food review

Pique Assiette is the art form of collaging broken objects to create a rustic mosaic. The name is taken from a culinary term, pique-assiette, “one who eats from others’ plates.” It’s also the name of a restaurant in Lyon, where the wooden walls and dark ceiling beams are as rich and burly as Chef Maxime’s meat braises and saffron dishes.

Here, a waiter will patiently guides us through the elegant French menu while Toy Story’s “You’ve Got a Friend in Me,” plays in the background. (Is this how the french think of us?) Meat sizzles. Our waiter finally brings an appetizer, everyone in my party is hungry... ready to eat from each other’s plates, alright. 

The Crème Brulee au foie gras de canard, a savory whipped duck liver, smells delicious — like burnt sugar. Who would think to spread duck liver on champagne toast? Apparently many of the French. It came from their "traditional menu", entrées that are always available. This is served with a pinch of sea salt, and only the beginning of my gastronomic mosaic.

The weekend’s special menu offers Oeufs Pouches sauce Heurette, a smooth mix of the dainty and dense. The egg yellows ooze into warm pearl onions and a light, rosy broth. I let it soak through the pores of a thick baguette and then pop the yolk. It makes a creamy base, hiding bacon bits as they sink to the bottom of the bowl.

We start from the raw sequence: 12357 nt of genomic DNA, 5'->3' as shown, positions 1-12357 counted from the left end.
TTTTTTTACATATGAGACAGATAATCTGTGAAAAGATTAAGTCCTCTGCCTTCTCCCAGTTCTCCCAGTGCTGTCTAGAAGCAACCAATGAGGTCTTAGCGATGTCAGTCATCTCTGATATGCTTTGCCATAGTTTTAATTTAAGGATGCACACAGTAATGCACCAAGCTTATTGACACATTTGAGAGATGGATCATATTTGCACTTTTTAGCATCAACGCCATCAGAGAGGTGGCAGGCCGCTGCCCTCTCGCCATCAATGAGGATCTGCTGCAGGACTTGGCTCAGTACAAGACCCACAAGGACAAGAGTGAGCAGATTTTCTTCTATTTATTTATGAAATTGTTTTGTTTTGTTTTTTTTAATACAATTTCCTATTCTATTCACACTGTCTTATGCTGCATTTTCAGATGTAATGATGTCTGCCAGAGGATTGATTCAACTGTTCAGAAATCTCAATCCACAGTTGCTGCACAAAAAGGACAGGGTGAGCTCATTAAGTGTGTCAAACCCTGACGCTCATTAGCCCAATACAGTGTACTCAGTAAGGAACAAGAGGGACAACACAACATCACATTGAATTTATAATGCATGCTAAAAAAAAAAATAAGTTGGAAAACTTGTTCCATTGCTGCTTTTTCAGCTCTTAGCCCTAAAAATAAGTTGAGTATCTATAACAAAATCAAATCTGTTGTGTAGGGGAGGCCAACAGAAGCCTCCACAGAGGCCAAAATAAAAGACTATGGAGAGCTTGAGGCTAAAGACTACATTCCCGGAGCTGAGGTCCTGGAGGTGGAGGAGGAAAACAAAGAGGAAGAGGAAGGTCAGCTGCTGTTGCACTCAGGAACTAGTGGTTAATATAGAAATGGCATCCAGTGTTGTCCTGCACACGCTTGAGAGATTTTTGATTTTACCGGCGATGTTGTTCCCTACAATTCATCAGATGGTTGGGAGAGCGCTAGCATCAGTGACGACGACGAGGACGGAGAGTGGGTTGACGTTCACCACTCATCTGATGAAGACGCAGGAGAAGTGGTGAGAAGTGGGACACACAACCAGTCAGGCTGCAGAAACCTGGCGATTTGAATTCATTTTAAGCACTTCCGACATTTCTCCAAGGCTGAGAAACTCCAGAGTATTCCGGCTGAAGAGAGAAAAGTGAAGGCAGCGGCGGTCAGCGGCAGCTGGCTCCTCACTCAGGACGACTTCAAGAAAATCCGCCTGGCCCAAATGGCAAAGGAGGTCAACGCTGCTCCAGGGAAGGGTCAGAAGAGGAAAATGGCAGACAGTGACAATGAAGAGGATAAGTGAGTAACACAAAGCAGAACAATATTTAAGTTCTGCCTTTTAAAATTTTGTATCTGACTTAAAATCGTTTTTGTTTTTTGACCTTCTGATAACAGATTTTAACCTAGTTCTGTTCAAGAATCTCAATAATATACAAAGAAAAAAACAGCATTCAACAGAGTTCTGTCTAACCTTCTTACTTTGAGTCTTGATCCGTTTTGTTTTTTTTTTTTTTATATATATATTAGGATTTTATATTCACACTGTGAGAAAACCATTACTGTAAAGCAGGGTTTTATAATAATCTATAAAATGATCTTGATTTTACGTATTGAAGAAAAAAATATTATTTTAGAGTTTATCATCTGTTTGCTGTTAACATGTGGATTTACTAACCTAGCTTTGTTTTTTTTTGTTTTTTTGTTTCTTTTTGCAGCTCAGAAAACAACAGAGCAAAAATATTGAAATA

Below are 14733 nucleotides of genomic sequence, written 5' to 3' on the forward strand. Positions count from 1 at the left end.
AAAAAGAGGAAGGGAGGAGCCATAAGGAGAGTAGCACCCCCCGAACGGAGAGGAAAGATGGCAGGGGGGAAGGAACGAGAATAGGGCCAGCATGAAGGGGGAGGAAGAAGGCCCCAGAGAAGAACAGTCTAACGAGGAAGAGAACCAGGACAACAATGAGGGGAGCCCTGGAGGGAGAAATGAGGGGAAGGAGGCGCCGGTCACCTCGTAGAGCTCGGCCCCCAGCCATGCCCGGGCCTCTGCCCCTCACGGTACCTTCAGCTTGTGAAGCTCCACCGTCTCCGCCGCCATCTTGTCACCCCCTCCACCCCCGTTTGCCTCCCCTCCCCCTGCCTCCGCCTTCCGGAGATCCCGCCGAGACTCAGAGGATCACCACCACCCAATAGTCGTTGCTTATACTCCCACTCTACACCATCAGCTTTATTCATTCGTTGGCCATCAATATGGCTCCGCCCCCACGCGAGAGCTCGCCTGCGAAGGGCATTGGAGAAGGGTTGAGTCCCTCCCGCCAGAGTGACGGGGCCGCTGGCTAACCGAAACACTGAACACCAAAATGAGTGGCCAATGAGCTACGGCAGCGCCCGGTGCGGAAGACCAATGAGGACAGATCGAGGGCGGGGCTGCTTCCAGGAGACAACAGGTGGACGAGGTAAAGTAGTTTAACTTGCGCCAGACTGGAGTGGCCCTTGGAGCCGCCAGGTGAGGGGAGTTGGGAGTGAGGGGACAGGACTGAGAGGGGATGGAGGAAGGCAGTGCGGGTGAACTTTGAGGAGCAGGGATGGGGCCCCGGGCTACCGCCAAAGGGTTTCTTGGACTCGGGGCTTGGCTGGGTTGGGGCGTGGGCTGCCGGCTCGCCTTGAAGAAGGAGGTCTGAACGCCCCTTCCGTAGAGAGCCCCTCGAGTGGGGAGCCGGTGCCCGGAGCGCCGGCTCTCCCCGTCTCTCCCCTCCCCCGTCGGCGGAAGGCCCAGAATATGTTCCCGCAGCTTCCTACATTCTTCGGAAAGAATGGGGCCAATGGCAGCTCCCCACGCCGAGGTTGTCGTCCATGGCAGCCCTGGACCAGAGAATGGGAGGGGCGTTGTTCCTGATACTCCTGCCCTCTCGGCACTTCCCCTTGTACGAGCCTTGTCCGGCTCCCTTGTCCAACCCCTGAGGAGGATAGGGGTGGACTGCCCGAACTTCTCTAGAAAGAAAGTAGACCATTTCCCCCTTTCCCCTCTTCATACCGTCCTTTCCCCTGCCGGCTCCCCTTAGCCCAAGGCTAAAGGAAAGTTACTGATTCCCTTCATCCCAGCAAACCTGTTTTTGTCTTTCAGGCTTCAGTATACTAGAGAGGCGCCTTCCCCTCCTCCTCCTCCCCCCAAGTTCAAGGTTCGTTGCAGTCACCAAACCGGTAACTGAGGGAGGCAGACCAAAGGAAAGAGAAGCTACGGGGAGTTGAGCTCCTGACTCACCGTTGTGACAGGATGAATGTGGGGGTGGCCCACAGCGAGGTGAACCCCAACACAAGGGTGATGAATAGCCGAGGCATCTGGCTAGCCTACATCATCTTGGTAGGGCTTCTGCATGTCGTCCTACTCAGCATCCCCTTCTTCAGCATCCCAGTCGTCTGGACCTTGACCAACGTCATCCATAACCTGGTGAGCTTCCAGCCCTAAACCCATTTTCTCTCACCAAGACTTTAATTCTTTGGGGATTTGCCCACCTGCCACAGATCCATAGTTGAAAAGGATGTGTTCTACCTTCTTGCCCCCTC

The main course, the Vol-au-vent aux rognons de veau is a manly but delicate dish. A hollow, flakey puff pastry (the Vol-au-vent) is drenched in soft, savory jam-like sauce with bits of chewy veal kidney, hints of olive and is served with saffron rice. While the pastry and sauce overpower the saffron, the plate found unity with its mingling textures.

    The saffron rice underscores a feminine flavor of another plat, the Poelee de gambas ala crème persillee. The pink, firm shrimp are drenched in sweet white cream. The rice absorbs the cream, combining sweet with salty, and a tinge of truffle.

    Chef Maxime’s Boeuf Bourguignon, pommes vapeurs, is a masculine Burgundy dish. Beef braised in a frothy red wine pool is served with garlic undertones, traces of truffle, potatoes and warm carrot slices. The tender meat went weak with the slightest nudge of my fork, but by the end, a few chucks of undercooked potato sat in a bowl otherwise licked clean.

    Satisfied, I press my back against the rigid booth (so rigid, in fact, that I had to cushion it with my coat) and I admire a Normandy war tapestry pinned to the ceiling and a Pieter Bruegel print of peasants in the corner. But when dessert arrives, I’m back into the art of eating.

    Unfortunately, the special Crème Brulee et sa cassonade de sucre roux, tastes like a SnakPack spiced pudding, and the thin crust doesn’t even need cracking. But the Souflee glace a la chartreuse verte is a cool, dense puree doused in rosewater, mint and powdered sugar. Delicious, refreshing and like most of the menu at Le Pique Assiette, the light and the heavy work effortlessly together.